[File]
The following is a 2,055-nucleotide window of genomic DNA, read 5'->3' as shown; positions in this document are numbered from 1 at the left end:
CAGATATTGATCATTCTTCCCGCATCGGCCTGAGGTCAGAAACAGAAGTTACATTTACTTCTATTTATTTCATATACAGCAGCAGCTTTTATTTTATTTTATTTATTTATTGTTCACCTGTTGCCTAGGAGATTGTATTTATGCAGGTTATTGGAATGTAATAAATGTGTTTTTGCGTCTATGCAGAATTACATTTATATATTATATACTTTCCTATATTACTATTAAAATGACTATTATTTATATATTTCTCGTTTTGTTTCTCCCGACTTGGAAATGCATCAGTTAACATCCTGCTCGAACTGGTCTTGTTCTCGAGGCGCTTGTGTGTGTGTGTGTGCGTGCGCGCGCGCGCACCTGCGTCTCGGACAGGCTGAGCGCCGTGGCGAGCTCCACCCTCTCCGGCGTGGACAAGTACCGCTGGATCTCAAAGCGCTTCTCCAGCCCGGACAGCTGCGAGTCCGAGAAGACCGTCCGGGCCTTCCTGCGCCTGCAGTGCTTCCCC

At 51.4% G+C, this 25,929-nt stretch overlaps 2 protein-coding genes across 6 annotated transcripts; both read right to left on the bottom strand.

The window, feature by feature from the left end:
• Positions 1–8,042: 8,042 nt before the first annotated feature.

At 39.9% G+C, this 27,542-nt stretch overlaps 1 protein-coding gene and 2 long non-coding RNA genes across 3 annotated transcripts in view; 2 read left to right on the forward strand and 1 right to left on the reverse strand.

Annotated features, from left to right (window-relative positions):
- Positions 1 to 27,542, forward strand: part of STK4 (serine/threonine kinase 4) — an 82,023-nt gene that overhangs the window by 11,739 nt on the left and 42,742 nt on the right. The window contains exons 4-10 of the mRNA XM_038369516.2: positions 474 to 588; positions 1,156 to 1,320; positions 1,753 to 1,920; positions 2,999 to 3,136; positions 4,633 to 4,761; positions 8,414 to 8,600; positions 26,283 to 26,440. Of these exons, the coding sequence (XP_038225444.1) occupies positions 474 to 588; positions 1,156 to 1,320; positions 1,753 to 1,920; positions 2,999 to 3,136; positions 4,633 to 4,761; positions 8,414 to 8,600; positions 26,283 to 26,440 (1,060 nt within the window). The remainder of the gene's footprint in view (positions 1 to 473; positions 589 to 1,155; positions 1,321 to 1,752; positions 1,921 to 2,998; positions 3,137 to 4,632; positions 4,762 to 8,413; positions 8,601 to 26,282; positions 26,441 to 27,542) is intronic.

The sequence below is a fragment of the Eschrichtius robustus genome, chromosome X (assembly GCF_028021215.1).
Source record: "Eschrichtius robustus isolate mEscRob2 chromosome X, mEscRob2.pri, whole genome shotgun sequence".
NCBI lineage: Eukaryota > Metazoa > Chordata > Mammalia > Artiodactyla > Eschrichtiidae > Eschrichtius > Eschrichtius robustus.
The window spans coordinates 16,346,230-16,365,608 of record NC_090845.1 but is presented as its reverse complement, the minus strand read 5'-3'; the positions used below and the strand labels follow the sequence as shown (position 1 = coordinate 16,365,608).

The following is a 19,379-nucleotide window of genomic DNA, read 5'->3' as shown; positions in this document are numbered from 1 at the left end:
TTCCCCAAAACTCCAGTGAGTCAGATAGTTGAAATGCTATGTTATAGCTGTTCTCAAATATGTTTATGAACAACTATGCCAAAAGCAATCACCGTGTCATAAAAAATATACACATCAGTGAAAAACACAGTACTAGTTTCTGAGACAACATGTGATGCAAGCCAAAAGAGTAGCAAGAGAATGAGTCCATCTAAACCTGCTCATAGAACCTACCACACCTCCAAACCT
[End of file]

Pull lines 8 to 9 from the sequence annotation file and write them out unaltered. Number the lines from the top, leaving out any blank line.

- Positions 1 to 27,542, forward strand: part of STK4 (serine/threonine kinase 4) — an 82,023-nt gene that overhangs the window by 11,739 nt on the left and 42,742 nt on the right. The window contains exons 4-10 of the mRNA XM_038369516.2: positions 474 to 588; positions 1,156 to 1,320; positions 1,753 to 1,920; positions 2,999 to 3,136; positions 4,633 to 4,761; positions 8,414 to 8,600; positions 26,283 to 26,440. Of these exons, the coding sequence (XP_038225444.1) occupies positions 474 to 588; positions 1,156 to 1,320; positions 1,753 to 1,920; positions 2,999 to 3,136; positions 4,633 to 4,761; positions 8,414 to 8,600; positions 26,283 to 26,440 (1,060 nt within the window). The remainder of the gene's footprint in view (positions 1 to 473; positions 589 to 1,155; positions 1,321 to 1,752; positions 1,921 to 2,998; positions 3,137 to 4,632; positions 4,762 to 8,413; positions 8,601 to 26,282; positions 26,441 to 27,542) is intronic.

The sequence below is a fragment of the Eschrichtius robustus genome, chromosome X (assembly GCF_028021215.1).